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Roller-coaster effect

Traffic offenses and crime in city court rise and fall since 2009

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Traffic tickets handled by Colorado Springs Municipal Court rose by 18 percent from 2009 to 2011, then took a 43 percent dive in the next two years before rising by a third, to 32,606 last year.

Meanwhile, criminal complaints (for misdemeanor crimes only) declined steadily from 6,285 in 2009 to 4,302 in 2013 — then bounced back up to 5,322 in 2014.

That volatility will be reflected in the court's annual report, due out soon, but it probably doesn't demonstrate that residents are erratic in their behavior. Rather, says Police Chief Pete Carey, a combination of enforcement strategy, extraordinary events and record-keeping adjustments are among the reasons for the drastic changes.

First, the bump in traffic tickets from 2010 to 2011 might stem from use of red-light cameras, which were installed in October 2010 and discontinued a year later, he says. Carey says a sharp drop in tickets the next two years — in 2012 and 2013 — likely reflect demands placed on cops for evacuation and security duty amid and after two devastating wildland fires that struck the city and El Paso County.

"We didn't do any of that [traffic enforcement] during the weeks we were dealing with the Waldo Canyon Fire and the Black Forest Fire," Carey says, referring to the 2012 blaze that claimed 347 homes in the city and the 2013 fire that destroyed 488 homes to the north. "And," he adds, "we had a load of flooding issues in 2013," in the aftermath of the fires.

The drop also could stem from a record-keeping change in 2012, he says. Before then, if a driver was stopped for speeding and also was ticketed for not wearing a seat belt and having an expired tag, those counted as three offenses, Carey says. The new system aggregates those into one ticket. "It changed the way we brought those numbers into statistics into our system," he says.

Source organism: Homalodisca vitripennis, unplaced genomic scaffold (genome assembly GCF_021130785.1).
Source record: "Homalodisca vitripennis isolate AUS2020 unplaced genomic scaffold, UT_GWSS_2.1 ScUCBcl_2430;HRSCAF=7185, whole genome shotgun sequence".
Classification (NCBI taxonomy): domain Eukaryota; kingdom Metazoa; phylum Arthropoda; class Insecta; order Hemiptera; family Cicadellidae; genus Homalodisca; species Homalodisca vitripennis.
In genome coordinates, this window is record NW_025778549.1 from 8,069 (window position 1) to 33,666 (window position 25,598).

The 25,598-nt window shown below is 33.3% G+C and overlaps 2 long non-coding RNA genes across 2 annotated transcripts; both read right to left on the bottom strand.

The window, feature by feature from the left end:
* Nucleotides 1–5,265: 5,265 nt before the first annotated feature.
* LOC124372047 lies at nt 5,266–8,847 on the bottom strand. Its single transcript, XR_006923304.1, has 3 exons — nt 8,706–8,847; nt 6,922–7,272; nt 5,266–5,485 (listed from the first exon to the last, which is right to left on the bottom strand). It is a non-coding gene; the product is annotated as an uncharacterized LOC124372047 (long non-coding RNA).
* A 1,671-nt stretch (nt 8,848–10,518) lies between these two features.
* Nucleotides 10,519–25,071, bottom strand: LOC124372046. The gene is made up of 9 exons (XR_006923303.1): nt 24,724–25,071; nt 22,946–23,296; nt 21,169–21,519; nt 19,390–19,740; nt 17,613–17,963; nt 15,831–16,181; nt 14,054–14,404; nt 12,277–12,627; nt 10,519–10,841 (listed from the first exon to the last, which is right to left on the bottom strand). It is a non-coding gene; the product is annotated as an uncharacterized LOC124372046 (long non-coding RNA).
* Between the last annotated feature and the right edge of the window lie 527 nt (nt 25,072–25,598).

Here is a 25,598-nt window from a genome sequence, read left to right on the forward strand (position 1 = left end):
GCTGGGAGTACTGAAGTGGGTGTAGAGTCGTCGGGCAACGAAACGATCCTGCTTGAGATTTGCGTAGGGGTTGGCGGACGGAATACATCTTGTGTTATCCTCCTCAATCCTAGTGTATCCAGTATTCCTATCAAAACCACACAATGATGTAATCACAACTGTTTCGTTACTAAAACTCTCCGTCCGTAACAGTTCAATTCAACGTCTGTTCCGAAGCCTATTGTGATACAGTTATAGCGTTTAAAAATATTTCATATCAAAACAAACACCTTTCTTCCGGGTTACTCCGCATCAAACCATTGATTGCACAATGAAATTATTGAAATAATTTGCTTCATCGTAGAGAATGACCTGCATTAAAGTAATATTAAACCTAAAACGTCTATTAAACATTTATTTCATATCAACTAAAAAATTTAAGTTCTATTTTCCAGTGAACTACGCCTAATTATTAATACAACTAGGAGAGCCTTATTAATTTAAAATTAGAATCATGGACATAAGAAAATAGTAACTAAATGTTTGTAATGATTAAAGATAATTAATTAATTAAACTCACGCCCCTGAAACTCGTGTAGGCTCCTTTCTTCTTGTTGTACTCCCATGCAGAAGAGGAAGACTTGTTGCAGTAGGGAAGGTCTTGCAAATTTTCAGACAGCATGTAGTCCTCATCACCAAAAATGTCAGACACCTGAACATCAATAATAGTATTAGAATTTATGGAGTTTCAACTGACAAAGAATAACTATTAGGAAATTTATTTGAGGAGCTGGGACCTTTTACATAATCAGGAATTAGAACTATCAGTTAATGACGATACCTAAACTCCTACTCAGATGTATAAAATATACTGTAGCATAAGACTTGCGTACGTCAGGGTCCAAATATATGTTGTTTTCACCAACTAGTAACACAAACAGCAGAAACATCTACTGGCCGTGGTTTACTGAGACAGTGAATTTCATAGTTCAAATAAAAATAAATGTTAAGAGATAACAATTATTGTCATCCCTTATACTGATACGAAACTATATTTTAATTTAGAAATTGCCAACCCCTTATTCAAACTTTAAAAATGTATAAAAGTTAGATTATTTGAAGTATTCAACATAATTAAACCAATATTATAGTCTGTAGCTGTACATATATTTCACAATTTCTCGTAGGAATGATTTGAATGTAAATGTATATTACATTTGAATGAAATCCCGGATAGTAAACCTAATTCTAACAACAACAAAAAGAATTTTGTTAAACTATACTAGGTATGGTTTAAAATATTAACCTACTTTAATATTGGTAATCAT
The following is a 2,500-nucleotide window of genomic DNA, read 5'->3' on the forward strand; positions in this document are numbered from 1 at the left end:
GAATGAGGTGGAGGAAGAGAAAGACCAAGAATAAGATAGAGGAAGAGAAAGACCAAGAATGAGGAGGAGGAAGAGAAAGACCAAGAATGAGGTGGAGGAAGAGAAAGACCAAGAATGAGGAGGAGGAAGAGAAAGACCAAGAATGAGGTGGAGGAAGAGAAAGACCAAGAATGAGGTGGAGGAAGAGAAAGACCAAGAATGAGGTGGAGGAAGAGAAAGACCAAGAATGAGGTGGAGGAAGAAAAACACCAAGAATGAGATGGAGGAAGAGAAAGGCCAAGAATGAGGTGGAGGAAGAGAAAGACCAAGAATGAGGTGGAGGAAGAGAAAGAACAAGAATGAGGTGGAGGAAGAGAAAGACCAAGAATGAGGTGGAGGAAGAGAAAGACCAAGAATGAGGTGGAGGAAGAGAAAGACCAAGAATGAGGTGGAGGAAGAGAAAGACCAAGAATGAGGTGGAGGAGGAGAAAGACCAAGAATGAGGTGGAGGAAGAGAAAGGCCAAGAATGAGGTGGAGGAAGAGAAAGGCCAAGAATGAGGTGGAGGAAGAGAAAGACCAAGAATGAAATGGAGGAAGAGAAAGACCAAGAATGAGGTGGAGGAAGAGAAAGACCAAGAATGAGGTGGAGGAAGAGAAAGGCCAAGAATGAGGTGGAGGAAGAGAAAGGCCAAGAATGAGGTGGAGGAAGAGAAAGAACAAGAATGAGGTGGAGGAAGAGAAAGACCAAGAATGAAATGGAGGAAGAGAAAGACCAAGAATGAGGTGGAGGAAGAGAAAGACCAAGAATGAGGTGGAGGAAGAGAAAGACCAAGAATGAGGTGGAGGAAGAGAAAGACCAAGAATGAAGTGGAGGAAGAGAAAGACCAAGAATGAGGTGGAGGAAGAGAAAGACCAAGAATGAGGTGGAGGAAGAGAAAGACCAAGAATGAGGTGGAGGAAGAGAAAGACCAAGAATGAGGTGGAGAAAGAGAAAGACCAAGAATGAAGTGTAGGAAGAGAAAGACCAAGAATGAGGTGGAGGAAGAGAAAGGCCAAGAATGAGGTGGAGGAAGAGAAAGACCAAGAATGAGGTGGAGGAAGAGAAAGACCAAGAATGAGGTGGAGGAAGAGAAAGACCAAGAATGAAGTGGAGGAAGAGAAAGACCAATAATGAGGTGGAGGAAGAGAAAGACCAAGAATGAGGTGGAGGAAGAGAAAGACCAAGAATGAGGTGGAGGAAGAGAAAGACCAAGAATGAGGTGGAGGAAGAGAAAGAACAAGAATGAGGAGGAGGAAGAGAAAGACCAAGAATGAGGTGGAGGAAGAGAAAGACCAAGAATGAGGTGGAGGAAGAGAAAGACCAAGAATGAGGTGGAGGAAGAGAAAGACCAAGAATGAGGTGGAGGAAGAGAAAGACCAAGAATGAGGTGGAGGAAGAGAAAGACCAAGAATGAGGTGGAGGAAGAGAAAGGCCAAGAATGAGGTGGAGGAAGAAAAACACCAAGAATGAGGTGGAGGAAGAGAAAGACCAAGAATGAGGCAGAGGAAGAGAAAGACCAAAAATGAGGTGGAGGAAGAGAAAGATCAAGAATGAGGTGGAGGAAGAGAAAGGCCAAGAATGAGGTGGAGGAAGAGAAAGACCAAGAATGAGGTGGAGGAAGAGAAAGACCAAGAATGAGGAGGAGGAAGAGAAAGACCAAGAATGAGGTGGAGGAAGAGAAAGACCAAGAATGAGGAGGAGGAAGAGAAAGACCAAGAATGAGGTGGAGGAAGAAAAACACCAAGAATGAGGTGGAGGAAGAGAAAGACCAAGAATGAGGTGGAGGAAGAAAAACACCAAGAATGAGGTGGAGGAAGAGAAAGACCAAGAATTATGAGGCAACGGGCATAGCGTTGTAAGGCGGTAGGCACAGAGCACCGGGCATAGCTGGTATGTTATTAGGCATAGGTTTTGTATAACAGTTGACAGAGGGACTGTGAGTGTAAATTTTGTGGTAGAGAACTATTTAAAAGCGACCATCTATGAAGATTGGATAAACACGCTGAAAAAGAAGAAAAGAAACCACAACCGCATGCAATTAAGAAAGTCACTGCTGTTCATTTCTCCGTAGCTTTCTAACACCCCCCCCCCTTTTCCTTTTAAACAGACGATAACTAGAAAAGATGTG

As for why traffic summonses showed a 31 percent rise in 2014, Carey points out that patrol officers in the second half of 2014 started using hand-held devices to issue tickets, like the department's motorcycle cops did in 2013. "Our officers are spending less time standing by the side of the car," Carey says, which frees them to make more stops.

Also, the 2014 rise in both traffic citations and criminal complaints could be attributed, in part, to the addition of officers last year.

"We brought 26 officers on board," Carey says, "and also changed our staffing times. We got leaner and meaner and tighter and more efficient, and that allowed more officers to have officer-initiated time." In common parlance, seeking out law-breakers.

Analysis of crime patterns and backed-up calls prompted Carey to change start times for the five shifts last year. For example, the shift that used to begin at 5 p.m. was pushed back to 6 p.m. This meant when cops came on duty, they had fewer calls waiting in the queue, allowing them to jump into action looking for bad guys rather than working through a list of calls awaiting attention.

The Police Department runs overlapping 10-hour shifts, he says, beginning at 6 a.m., 9 a.m., 2 p.m., 6 p.m. and 10 p.m.

Another factor perhaps behind last year's increases is a new data-driven approach to crime and traffic safety. By overlaying crime patterns with traffic crashes, police target specific areas in the city for higher levels of police deployment, Carey says, which results in solving crimes and increasing traffic safety in those areas.

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